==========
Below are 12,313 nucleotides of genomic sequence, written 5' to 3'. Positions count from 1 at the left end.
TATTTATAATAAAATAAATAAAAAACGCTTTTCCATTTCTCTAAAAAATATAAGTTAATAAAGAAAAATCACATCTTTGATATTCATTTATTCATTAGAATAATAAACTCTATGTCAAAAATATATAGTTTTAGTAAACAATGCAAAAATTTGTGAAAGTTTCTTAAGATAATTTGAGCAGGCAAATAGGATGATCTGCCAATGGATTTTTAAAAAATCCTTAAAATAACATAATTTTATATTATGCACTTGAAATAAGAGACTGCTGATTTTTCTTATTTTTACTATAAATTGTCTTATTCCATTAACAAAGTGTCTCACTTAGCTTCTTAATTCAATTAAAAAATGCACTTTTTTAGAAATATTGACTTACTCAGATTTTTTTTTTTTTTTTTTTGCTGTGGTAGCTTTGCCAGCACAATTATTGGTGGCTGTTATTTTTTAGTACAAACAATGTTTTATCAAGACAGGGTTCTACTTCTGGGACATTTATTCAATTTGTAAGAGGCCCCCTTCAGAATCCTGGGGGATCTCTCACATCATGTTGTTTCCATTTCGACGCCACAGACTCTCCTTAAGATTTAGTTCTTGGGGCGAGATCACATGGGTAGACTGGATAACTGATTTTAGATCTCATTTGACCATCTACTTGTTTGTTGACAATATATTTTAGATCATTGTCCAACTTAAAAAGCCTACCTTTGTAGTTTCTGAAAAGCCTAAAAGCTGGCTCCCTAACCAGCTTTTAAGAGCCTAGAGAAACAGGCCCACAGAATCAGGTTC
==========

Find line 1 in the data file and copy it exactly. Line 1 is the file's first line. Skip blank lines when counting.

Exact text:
Below are 12,313 nucleotides of genomic sequence, written 5' to 3'. Positions count from 1 at the left end.